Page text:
Monday, January 18, 2010

Movie Review: Barry Lyndon

Directed by Stanley Kubrick. 1975.

"How did they make a movie of Lolita?"

Kubrick might have adapted Lolita's tagline for his 1975 film, perhaps something like, "Why make a movie about Barry Lyndon?" The director could not say then, in 1975, what drew him to Thackery's upstart ("It's like trying to say why you fell in love with your wife–it's meaningless." [1]) and I cannot say now. Indeed out of the film's great menagerie Barry is one of the less appealing characters, drawing less attention than the buffoon Captain Quin, the portly and avuncular Grogan, the genteel Chevalier, the cynical Sir Charles Lyndon, or even the highwayman with his baleful glare. Barry, on the other hand. . . he's just there. Kubrick surely was on to something, though, when he said, "People like Barry are successful because  they are not obvious–they don't announce themselves." [1] Verily, and how often are events simply happening when Barry is coming through as opposed to Barry seeking any one goal in particular?

Take the first issue, that of his cousin's engagement to Captain Quin. Having never announced his feelings for her and having turned down her scrumptious, and unqualified, challenge to find exactly where she hid her ribbon, she accepts the proposal of Captain Quin.  Incensed, Barry (still Redmond Barry of Barryton) challenges Quin to a duel. Victorious, he sets out for Dublin to hide out for a time and avoid the authorities. Why did he undertake the risk in the first place? After all, he did not even hint at, let alone announce, let alone attempt to court Nora, and he risks a duel, endangering two lives and the money the marriage would bring to his teetering family. We learn later the duel was set up, sans bullets, by his family to get rid of Barry since Quin was too scared to marry Nora while Barry was there. So it is that Barry's vapid valiance ended up setting him on his way from home.

Consider the next happenstances, such as Barry getting robbed on the road to Dublin, necessitating him joining the army to improve his rank and funds. In the army he happens to meet old friend Captain Grogan, who happens to get killed when his regiment tries to clear a road otherwise meaningless except for the need of the main army to pass near. Shortly later, having survived the engagement but jolted by Grogan's death, Barry happens upon two soldiers who have left their horses and gear to bathe and overhears one discussing his orders to deliver letters. Seizing the opportunity, Barry steals the soldier's orders, identity, and horse, and deserts. Thus for nor reason in particular, 55-minutes in to the film, we find Redmond Barry of Barryville taking up with a beautiful woman somewhere in central Europe.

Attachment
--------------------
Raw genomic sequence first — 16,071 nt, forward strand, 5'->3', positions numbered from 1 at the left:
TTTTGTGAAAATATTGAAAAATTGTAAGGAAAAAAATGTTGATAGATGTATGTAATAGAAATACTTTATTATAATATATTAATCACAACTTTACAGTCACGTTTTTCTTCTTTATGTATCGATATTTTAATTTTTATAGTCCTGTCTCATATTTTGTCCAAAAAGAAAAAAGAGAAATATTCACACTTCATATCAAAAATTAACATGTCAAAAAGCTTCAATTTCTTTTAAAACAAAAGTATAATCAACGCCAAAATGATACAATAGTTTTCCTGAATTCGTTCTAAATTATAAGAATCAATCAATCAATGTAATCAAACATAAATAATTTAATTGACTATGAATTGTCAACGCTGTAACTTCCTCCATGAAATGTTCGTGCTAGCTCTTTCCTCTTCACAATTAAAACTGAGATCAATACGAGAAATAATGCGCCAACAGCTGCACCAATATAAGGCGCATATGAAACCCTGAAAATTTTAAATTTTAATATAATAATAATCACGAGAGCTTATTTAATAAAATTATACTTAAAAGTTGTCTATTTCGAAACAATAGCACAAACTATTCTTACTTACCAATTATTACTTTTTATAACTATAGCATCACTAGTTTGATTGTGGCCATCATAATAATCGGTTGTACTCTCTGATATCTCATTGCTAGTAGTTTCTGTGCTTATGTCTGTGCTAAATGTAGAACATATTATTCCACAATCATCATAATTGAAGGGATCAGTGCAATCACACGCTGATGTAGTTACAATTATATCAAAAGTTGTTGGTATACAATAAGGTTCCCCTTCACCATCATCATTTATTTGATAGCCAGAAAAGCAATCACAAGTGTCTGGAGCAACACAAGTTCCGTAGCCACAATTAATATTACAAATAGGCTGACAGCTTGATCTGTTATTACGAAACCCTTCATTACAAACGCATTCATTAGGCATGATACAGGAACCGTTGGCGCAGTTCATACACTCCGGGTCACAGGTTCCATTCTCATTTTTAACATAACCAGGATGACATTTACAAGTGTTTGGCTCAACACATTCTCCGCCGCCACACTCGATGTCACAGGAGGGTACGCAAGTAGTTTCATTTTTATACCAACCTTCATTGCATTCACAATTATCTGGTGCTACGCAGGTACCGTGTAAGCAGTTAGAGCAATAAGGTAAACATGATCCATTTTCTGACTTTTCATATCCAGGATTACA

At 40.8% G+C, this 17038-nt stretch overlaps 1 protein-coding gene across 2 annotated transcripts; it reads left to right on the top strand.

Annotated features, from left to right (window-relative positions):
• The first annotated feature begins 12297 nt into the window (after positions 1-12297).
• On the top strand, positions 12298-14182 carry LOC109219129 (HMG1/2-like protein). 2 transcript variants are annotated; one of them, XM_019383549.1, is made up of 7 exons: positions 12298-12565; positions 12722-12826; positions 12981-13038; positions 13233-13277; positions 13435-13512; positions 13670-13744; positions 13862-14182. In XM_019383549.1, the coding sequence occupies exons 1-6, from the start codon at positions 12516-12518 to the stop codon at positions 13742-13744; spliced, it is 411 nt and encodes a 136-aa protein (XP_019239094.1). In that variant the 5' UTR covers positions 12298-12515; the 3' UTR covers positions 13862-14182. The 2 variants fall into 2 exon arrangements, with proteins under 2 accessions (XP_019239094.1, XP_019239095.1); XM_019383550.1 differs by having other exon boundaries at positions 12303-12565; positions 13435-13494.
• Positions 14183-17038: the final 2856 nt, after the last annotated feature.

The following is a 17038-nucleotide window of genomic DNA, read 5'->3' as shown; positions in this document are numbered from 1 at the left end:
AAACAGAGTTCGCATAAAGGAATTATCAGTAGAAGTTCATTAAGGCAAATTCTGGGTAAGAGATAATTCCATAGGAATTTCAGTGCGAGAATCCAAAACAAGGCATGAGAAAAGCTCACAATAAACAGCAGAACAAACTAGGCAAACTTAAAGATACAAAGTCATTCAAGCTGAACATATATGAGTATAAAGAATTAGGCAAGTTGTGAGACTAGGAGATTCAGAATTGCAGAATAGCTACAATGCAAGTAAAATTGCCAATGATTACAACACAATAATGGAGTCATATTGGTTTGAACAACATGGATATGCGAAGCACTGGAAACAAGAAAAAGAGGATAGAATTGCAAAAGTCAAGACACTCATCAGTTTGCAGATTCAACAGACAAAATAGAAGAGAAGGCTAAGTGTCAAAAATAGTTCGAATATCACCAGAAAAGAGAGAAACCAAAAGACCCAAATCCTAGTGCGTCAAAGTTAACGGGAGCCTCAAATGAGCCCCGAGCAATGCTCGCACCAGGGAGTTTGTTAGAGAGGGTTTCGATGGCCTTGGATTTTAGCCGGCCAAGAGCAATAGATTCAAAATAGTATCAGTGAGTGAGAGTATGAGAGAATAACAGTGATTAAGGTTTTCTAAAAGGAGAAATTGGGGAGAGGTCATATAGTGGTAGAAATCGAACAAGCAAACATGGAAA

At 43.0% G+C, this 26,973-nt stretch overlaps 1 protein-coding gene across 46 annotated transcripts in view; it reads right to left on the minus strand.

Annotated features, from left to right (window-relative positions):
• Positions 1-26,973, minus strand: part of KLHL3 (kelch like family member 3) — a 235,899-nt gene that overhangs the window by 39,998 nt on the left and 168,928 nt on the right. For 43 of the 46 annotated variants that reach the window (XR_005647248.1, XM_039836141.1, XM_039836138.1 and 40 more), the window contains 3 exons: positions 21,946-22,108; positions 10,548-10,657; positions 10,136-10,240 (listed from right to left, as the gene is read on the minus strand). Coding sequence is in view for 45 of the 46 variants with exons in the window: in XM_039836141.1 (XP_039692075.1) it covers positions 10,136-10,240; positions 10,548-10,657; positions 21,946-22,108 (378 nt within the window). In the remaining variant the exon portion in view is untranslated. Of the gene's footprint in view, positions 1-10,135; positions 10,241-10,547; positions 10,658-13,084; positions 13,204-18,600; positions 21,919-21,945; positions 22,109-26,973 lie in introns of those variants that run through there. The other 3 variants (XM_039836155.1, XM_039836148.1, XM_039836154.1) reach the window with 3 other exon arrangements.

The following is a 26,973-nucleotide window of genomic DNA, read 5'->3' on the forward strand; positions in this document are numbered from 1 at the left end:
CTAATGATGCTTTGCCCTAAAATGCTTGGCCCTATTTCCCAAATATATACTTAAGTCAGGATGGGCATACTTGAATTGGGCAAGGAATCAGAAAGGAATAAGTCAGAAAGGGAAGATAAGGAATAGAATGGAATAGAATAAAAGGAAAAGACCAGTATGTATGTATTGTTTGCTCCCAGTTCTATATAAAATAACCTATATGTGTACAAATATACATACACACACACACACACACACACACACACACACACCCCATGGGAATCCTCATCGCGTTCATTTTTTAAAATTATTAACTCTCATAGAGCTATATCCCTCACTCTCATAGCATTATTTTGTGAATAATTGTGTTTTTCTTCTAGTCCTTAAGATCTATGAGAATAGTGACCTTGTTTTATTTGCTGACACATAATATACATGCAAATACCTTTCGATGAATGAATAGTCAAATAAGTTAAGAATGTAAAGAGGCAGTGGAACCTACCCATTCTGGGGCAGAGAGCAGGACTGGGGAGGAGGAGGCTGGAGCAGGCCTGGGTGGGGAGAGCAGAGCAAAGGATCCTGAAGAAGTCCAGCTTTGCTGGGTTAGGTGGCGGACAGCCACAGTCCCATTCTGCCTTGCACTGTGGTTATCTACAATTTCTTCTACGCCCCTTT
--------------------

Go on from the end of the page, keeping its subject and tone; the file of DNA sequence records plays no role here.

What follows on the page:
After being caught in a series of preposterous lies while traveling through Prussian-occupied Europe Barry is forced to enlist again, this time for the Prussians. While defending a fort, a tale he will later wildly embellish in telling his son, he rescues his captain and during the commendation ceremony we get a truly frank description of Barry from a higher-up:
Corporal Barry, you're a gallant soldier and have evidently come of good stock, but you're idle, dissolute, and unprincipled. You've done a great deal of harm to the men. And for all your talents and bravery I am sure you will come to no good.
This is quite accurate. Indeed Barry is gallant, having challenged Quin to a duel, having boxed a British serviceman who insulted him, pulled an injured Captain Grogan off the field, and having rescued Captain Potzdorf at the fort. Let us consider Barry's reply before analyzing the situation:
I hope the Colonel is mistaken. I have fallen into bad company, but I've only done as other soldiers do. I've never had a friend or protector before. . . to show that I was worthy of better things. The Colonel may say I'm ruined, and send me to the Devil. But, I would go to the Devil to serve the Regiment.